Like many industrial scientists, I’ve been dealing with the patent literature for so long that I’m used to its (many) idiosyncrasies. There are large sections of any patent that I just page through as rapidly as possible because they are utterly not worth reading. The parts where the various dosage forms and potential dosing combinations are recited, for example, is the densest boilerplate – you wonder when the last time was that this stuff wasn’t just copy-and-pasted from another application before being lightly edited to fit the current one. The figures are most certainly worth study, the claims, of course, to see what’s actually being claimed, and then I work my way back on any specific parts of those to see how well those claims are actually exemplified. That’s especially important in dealing with a patent application, and most of the time I’m looking at applications (since I’m keeping up with the latest news available from 18 months ago). You can put all kinds of stuff into your application; what comes out the other end as a granted patent is often another matter entirely (or should be!)
This article in Science points out something important to keep in mind while you’re doing that, though. It’s about “prophetic examples”, which are especially common in US applications and patents (and in filings in other jurisdictions that originated with a US application’s text). It’s the author’s impression, and mine as well, that many people don’t catch on to these. A prophetic example is an experiment that has not been carried out yet. It’ll probably do what it says (that’s why it’s in there, to show that the inventors have anticipated that this might be another use of the invention), but it hasn’t been actually accomplished yet. That goes for procedures, actual chemical compounds, whatever.
How do you know that you’re reading a prophetic example and not a real experiment with real data? The first key is the verb tense. Things that have actually been done are in the past tense. This was added, this was isolated. If it’s in the present tense (“is added”) or future tense (“will be added”), you are not reading about something specific that has actually been performed yet. Now, you’ll see those tenses used (along with the conditional) when describing various aspects of the invention or general procedures (“Compounds of the present invention may be prepared by condensation of an appropriate aldehyde XVI. . .“), but when you see them applied to something specific, it’s prophetic. Even if it’s an apparent procedure with amounts of reagents, etc.
The second tip-off is the lack of real data. For chemical compounds, that should be pretty obvious: there’s no such thing as a prophetic NMR or melting point. What you will see, though, are compound tables full of structures (sometimes page after page of them), but the numbers attached to the compounds are only things you can calculate, like molecular weight or cLogP. If there are no “hard” numbers associated with such compounds anywhere in the patent (but only stuff like that) you’re dealing with a bunch of “Yeah, we thought of these too” prophetic examples, not things that have actually been made. If they had had actual physical data, they’d have put the numbers in there to make the application stronger.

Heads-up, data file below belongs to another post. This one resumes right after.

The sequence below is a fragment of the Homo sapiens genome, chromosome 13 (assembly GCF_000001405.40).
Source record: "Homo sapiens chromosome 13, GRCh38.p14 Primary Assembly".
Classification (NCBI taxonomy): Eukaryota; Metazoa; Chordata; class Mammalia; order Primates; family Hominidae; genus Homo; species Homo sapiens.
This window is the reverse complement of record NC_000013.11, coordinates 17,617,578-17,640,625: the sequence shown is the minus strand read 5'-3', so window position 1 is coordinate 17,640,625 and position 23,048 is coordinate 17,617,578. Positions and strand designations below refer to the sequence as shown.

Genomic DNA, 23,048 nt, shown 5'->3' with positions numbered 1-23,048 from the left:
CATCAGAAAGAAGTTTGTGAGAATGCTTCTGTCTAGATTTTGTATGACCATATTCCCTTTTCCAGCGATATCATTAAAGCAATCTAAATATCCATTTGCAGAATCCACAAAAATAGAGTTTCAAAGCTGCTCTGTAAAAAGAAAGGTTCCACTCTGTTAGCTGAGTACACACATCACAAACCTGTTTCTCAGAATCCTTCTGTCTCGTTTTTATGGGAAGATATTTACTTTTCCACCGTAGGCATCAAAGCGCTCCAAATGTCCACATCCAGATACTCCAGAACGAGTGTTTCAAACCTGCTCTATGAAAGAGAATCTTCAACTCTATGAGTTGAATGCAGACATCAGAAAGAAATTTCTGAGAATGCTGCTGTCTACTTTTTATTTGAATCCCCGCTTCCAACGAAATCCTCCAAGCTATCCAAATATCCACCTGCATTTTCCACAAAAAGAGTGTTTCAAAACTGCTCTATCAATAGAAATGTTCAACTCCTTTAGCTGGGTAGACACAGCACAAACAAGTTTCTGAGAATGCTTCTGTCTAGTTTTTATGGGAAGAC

Could you have a successful patent application with only prophetic examples? Interestingly, the answer is yes (see 2164.02 of the Manual of Patent Examining Procedure). But it had better be good. A 1987 court decision stated that “The mere fact that something has not previously been done clearly is not, in itself, a sufficient basis for rejecting all applications purporting to disclose how to do it“, and if the application discloses things well enough that (patent language) someone “skilled in the art” would be able to carry out the invention without “undue experimentation”, then fine. But if you’re claiming chemical matter (as in a drug patent), you’d be well advised to have actually made some compounds before filing that application.
A problem with this system, as the article notes, is that there are people who don’t understand it and who have cited such prophetic examples as if they were real results. I like the proposed solution: keep prophetic examples, sure, but label them forthrightly as “Predicted Results” or “Hypothetical Compounds”. The USPTO already requires that such things be labeled by avoiding the past tense, so this would just be a clearer label and not some totally new requirement. The only benefit (let’s put that in quotes) that I can see of the present labeling system is that it causes confusion about what’s real and what’s hypothetical, which can occasionally be of advantage to those filing the patents. That, we can lose.